One thing that annoys me in reading Durrell is the invariable insertion of u after q even when the q represents Arabic qāf. This is not unique to him—it exists in many books written about the Middle East before, say, the ’60s—but he’s particularly thoroughgoing about it; for instance, the OED entry for qasida ‘an Arabic or Persian panegyric or elegiac poem or ode’ has a bunch of citations, ranging from 1819 to 1971, but only one with the qu- spelling:
1958 L. DURRELL Balthazar iv. 82 He was delighted to hear some music and listened with emotion to the wild quasidas that the old man sang.
Another example from Balthazar (on the penultimate page, p. 242 of my Dutton edition): “I was terribly upset when Balthazar told me that he had fallen down those stairs at the central Quism and killed himself” (qism ‘part, section’ being an Egyptian term for a police station). I simply don’t understand the rationale. If you want to provide a folksy anglicized version, why not use k? The vast majority of your readers won’t know the difference between Arabic qāf and kāf, and wouldn’t be able to pronounce the qāf correctly anyway, so why not write “kasida” and “kism”? If you want to be scientific and use the q, why on earth toss in that pointless u, which adds only the certainty of mispronunciation?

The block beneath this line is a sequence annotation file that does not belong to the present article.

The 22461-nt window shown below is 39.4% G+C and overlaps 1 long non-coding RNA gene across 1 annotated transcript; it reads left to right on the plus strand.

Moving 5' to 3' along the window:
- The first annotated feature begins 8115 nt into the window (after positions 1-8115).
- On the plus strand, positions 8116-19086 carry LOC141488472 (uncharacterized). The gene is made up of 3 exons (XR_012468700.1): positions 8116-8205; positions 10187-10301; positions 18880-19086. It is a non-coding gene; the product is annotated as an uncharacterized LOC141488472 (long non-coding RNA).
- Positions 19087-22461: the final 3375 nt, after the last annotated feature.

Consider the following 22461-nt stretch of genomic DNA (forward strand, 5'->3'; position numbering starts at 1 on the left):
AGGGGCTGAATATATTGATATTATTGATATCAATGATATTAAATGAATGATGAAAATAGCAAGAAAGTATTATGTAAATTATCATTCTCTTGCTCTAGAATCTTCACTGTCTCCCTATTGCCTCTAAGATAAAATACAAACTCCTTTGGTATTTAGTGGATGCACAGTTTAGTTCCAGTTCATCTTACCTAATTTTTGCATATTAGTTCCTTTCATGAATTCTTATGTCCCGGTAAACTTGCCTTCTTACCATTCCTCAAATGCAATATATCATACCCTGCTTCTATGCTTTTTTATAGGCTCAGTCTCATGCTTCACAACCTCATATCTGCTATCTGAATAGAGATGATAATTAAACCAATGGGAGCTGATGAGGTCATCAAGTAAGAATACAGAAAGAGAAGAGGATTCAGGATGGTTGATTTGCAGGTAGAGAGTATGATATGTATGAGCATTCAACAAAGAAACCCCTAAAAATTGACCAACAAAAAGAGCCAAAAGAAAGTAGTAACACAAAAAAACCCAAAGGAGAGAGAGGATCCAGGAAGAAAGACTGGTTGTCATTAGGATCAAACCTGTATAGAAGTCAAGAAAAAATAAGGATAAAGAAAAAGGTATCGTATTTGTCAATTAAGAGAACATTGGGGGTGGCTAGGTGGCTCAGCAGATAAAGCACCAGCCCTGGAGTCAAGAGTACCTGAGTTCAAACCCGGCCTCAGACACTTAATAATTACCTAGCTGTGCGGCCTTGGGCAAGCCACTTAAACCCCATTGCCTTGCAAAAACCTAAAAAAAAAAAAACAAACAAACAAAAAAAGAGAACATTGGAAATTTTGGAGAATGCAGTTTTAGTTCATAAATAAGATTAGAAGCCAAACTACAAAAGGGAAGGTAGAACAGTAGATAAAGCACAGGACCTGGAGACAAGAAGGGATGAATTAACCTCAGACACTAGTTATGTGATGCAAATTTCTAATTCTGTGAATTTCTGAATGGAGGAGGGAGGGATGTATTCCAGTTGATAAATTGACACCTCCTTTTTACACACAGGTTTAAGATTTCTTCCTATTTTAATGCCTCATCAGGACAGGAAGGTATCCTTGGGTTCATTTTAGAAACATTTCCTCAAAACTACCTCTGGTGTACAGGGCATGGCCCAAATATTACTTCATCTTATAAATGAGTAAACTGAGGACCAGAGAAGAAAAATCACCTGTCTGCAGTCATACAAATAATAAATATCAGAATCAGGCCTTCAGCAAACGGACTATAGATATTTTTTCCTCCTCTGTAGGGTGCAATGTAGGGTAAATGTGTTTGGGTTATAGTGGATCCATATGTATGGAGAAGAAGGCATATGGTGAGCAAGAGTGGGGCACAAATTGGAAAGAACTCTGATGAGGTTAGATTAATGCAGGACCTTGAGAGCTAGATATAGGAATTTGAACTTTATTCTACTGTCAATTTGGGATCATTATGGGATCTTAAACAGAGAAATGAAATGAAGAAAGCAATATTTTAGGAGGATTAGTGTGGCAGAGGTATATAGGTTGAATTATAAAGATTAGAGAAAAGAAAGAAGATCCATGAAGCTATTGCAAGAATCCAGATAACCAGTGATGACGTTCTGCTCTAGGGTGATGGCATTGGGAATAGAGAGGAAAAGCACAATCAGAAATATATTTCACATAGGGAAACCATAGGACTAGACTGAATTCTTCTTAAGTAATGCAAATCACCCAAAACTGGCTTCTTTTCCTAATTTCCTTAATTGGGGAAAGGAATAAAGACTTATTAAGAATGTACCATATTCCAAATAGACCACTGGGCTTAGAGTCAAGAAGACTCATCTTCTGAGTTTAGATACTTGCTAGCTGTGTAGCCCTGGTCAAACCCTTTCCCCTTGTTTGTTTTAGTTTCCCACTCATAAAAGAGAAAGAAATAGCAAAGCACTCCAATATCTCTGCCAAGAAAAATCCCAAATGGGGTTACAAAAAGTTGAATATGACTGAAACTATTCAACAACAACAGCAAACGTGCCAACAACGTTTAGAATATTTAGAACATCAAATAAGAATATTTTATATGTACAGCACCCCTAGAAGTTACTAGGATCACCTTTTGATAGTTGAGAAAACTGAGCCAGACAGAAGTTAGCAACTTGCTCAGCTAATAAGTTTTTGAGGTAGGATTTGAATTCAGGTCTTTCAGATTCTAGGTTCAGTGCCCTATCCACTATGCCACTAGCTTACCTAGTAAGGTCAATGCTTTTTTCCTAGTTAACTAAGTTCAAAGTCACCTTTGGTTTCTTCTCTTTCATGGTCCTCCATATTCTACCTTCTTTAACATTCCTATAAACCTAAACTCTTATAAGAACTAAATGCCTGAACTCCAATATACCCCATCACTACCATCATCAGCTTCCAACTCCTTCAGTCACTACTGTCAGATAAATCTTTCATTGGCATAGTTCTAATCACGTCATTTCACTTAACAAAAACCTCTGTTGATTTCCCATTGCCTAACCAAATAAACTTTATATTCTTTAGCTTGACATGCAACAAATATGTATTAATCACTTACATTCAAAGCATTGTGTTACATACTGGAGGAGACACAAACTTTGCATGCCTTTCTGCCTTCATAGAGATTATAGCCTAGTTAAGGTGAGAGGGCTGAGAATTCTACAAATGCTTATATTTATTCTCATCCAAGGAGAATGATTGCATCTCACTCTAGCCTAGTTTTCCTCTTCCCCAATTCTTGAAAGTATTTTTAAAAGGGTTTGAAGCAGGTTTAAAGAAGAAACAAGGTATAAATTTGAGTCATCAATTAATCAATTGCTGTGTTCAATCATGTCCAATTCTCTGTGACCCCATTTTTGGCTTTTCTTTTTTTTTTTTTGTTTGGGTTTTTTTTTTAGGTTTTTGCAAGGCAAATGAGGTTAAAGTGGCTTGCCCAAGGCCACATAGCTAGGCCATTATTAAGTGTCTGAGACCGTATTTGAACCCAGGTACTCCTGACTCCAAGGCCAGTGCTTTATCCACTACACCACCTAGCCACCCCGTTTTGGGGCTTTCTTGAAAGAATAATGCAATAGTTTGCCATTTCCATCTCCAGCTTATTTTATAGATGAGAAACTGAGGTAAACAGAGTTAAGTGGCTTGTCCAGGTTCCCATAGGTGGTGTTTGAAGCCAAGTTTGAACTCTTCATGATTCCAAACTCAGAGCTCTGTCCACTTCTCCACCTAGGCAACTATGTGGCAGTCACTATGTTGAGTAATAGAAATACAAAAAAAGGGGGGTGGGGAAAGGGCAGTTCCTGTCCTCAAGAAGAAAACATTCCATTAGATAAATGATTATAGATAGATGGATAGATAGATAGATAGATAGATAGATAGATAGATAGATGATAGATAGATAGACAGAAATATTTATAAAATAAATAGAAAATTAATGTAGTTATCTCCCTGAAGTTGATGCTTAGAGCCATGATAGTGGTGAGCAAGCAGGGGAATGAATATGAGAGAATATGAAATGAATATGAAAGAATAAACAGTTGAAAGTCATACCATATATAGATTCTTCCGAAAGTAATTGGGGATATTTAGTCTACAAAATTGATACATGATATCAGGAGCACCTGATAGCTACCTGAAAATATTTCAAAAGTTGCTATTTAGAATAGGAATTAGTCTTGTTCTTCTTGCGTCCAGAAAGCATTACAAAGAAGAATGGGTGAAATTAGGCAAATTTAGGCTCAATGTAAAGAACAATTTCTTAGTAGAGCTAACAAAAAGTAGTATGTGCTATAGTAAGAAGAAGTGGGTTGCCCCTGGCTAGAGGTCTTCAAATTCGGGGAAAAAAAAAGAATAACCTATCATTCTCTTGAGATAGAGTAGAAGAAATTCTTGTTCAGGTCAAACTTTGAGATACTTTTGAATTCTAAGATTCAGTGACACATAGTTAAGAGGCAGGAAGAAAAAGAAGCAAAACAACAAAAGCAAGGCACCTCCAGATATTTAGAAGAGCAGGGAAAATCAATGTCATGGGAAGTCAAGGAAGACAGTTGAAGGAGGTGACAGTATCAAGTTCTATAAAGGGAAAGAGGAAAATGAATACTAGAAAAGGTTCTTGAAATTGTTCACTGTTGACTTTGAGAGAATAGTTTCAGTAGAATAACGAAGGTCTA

While I’m at it, there’s an interesting word in a description of the Alexandria harbor in the first chapter of Clea (yes, I’ve reached the last book of the Quartet; the quote is from p. 34 of the Dutton edition): “Framed by the coloured domes there lay feluccas and lateen-rig giassas, wine-caiques, schooners, and brigantines of every shape and size, from all over the Levant.” When I couldn’t find giassa in the OED or Webster’s Third International, I started to worry, but the internet came through again—the Project Gutenberg text of R. Talbot Kelly’s Peeps at Many Lands: Egypt (1916) contains this very illuminating sentence: “These native boats are of several kinds, from the small ‘felucca,’ or open boat used for ferry or pleasure purposes, to the large ‘giassa,’ or cargo boat of the river.” But it will surprise no one to learn that I’m still curious about the word itself. It looks Italian, but it’s not in the Vocabolario Etimologico della Lingua Italiana or my own dictionaries; it looks like it should be pronounced /jasa/, but Egyptian Arabic does not use the /j/ sound. Any information will be much appreciated.